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Post-neuter Care Help, Suggestions?

Discussion in 'Dogs - all breeds / types' started by groovyz, Nov 22, 2005.

  1. groovyz

    groovyz New Member

    I have just had my dog George neutered. I was planning to go away for Thanksgiving but the vet directions are he should avoid stress, no running or playing hard, for 7-14 days. If he is to active he will develop a seroma? which says it will cause him a great deal of discomfort. He is also not to be around other dogs. Where I was or want to go is a ranch on the coast lots of open range and there are 2 dogs there that he plays with....any advice?
     
  2. DeLaUK

    DeLaUK New Member

    Hi,
    Theres really no ways around this, a seroma is a buld up of fluid under the skin at the surgery site which can happen if your dog is running around, jumping or playing or licking excessively at the site.

    Your going to have to make sure your dog is confined if your not with him and restrict his activities in general.
     
  3. Jamiya

    Jamiya New Member

    It really depends on your dog. As foster homes, we have the care of many dogs after spays and neuters. Most of the foster homes don't limit a lot of activity after the first day. When I got my last foster neutered, the vet didn't really seem concerned. She said they sort of let the dog regulate themselves, but since he loved to wrestle with my dog that perhaps we shouldn't allow that for a day or two. I brought him home the day of the surgery and only brought him outside on leash for the rest of the day. The next day, I let him in the backyard off-leash but kept play sessions short. I checked the incision often. He never had a problem.

    The dog before that got serum pockets after her spay, but she hadn't been very active at all. But she also had a cold. I think her immune system was too stressed out from all that had happened to her.

    Our own dog was spayed the day before we brought her home from the shelter. We didn't limit her at all and she never had a problem.

    I think it really depends on the dog and the skill of the surgeon who stitches them up.

    Oh, I also give homeopathic remedies to help the dogs heal. After a spay or neuter, I give Arnica 30C. One pellet, mixed in 4 oz of water and stored in a brown bottle. Give one teaspoon once a day, and before every dose, strike the bottle on your hand 10 times.
     
  4. DeLaUK

    DeLaUK New Member

    I have to say here (not disputing anything you said Jamiya, just expanding on it)... its always a risk. Some dogs dont develope a seroma if they overdo it a little and some do, personally i doubt it has much to do with the skill of the surgeon, if they do a bad job its more likely the inside sutures would collaps or something hadnt been sutured correctly and they develop an internal bleed..... and the problem would be a lot worse than a seroma, the site would dehiss (like some vets still insist on doing a single line metalic suture...works okay on small dogs but not so good on large dogs).

    Bottom line is whether or not slacking off on the confinement for a few days is worth the risk. That said, most seromas if caught early enough when they first start can usually be taken care of with a hot compress a couple of times a day (and then 'strict' confinement) but Ive seen them were the swelling has been so bad, the suture line has opened, infection has got in and theyve had to go in for surgery to clean everything out and suture them back up again.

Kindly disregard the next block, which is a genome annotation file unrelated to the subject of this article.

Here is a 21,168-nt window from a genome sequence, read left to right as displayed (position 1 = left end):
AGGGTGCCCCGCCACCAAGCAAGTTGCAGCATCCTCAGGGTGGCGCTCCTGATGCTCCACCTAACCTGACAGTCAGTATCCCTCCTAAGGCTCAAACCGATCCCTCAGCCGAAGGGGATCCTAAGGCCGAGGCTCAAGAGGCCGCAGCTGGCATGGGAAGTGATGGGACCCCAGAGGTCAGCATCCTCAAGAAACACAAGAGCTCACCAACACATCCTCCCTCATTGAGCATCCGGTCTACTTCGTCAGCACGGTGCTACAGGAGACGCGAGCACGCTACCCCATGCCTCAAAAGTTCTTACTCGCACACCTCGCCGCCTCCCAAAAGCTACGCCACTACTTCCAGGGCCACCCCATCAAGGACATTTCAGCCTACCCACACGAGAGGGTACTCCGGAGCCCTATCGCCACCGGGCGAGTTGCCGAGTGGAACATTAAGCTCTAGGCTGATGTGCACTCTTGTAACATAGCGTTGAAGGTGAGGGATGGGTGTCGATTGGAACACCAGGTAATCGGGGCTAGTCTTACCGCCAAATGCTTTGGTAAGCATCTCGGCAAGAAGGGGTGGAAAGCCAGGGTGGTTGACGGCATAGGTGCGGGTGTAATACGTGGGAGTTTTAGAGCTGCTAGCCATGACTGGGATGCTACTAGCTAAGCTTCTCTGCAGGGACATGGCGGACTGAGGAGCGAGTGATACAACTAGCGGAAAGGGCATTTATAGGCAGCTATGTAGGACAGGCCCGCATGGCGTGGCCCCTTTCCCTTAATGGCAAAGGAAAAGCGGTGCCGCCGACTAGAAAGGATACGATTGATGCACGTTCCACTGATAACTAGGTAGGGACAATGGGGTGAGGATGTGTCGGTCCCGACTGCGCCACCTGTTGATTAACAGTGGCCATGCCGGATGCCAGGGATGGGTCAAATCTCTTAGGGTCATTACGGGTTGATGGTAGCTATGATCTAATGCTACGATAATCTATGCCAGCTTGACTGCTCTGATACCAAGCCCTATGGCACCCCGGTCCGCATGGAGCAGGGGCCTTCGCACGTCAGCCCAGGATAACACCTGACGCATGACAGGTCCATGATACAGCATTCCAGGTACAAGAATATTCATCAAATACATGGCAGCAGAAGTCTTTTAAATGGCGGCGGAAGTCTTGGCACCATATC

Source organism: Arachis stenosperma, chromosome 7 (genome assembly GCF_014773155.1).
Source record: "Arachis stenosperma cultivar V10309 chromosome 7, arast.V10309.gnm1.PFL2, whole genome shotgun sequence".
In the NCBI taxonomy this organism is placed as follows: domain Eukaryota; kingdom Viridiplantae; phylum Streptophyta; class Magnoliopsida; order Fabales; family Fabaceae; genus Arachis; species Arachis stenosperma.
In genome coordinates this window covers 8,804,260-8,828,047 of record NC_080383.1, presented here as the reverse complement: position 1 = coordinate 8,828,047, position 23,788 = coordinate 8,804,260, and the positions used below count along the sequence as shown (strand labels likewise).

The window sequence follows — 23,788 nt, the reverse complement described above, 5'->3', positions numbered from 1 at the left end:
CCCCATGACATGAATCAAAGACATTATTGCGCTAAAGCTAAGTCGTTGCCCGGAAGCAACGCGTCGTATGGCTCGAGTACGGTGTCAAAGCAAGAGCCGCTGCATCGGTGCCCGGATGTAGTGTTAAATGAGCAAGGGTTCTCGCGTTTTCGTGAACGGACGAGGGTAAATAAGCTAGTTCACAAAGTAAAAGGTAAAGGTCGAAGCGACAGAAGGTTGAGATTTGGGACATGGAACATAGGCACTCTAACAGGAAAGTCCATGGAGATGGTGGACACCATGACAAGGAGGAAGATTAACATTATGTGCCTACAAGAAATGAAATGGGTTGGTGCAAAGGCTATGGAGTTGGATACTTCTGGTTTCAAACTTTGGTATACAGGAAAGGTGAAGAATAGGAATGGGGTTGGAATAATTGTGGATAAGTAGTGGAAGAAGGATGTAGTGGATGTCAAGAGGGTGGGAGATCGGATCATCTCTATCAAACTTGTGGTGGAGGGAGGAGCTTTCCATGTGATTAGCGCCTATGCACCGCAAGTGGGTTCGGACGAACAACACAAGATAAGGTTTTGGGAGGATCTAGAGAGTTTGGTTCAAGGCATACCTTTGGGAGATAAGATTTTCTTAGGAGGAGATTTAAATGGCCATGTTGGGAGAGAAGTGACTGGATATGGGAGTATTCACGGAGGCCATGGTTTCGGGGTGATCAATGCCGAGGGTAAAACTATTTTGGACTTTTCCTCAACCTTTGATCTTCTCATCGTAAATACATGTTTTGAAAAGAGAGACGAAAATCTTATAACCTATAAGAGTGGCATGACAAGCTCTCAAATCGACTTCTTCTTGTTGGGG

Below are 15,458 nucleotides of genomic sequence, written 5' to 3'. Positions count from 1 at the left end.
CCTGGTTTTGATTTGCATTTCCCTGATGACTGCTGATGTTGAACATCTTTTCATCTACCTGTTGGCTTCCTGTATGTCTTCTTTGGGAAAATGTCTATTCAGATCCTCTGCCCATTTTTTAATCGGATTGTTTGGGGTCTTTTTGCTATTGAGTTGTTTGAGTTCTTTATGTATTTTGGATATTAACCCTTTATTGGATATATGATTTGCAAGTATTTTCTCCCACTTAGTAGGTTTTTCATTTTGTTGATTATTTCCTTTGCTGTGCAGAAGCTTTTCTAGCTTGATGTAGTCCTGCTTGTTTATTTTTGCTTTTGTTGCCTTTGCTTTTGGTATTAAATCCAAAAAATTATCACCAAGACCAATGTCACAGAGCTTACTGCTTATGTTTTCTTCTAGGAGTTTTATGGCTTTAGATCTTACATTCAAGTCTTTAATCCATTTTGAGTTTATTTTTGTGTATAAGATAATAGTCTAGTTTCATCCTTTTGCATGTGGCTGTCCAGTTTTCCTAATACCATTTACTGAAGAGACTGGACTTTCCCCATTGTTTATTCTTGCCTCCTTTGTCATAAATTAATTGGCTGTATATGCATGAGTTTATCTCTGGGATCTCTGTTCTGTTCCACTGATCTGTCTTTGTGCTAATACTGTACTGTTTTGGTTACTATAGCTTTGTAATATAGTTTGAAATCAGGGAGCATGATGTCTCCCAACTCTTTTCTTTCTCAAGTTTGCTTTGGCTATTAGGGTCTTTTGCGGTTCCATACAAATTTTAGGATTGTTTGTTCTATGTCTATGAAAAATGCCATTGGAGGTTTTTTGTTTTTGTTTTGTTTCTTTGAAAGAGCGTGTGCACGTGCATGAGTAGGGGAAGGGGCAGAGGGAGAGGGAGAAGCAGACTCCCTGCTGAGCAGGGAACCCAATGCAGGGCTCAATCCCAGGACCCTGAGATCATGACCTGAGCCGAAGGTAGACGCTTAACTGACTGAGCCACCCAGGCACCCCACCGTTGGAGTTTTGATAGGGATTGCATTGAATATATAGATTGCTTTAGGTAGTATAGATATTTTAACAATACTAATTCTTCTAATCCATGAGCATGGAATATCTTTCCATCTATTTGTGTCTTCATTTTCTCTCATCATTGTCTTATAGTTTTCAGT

5. Jamiya

    Jamiya New Member

    I had a vet tell me once that when he stitches up an incision, he takes a lot of time with it and makes the edges of the skin line up neatly. Most vets just draw it tight, almost like a purse that puckers up when you pull the drawstring shut. I would think the puckery stitches would not heal as well or as quickly, but it sure is faster.
     
  6. DeLaUK

    DeLaUK New Member

    I dont think I actually know of any vets that do external sutures on straight forward spays and neuters anymore, the skin starts to heal almost immediately post-op. The problems with dehisses are from internal sutures collapsing, seromas can occur with or without external sutures.

    The vet that works with the shelter here uses external, plus a light sticky bandage and e-collar but only on the shelter dogs, not on his private clients dogs.

    The reason they dont is the external sutures for these procedures is they can cause more problems than there worth, The incision is generally only and inch or two in length (obviously depends in part on the size of the dog), its a fine line cut so theres no skin actually cut away that needs to be pulled back together, dogs are more likely to lick/chew at the site due to irritation from sutures which in turn can pull the skin apart, they can become infected through licking, they can get 'snagged' on bedding etc and people sometimes forget when they should come out and the skin starts to grow over them.

    The last dog I recall having external sutures for a neuter was in the 80's in UK. Ive had 7 dogs in the US plus a bunch of fosters, none of them had external sutures for the procedure and only one developed a seroma....and that was because someone let her out of her crate and then went to hang out with her friends and forgot to put the dog back in her crate, she didnt even over do it much, but she ran around the living room a few times, was rough-housing with one of the other dogs and jumping on and off the couch for a couple of hours. :?
     

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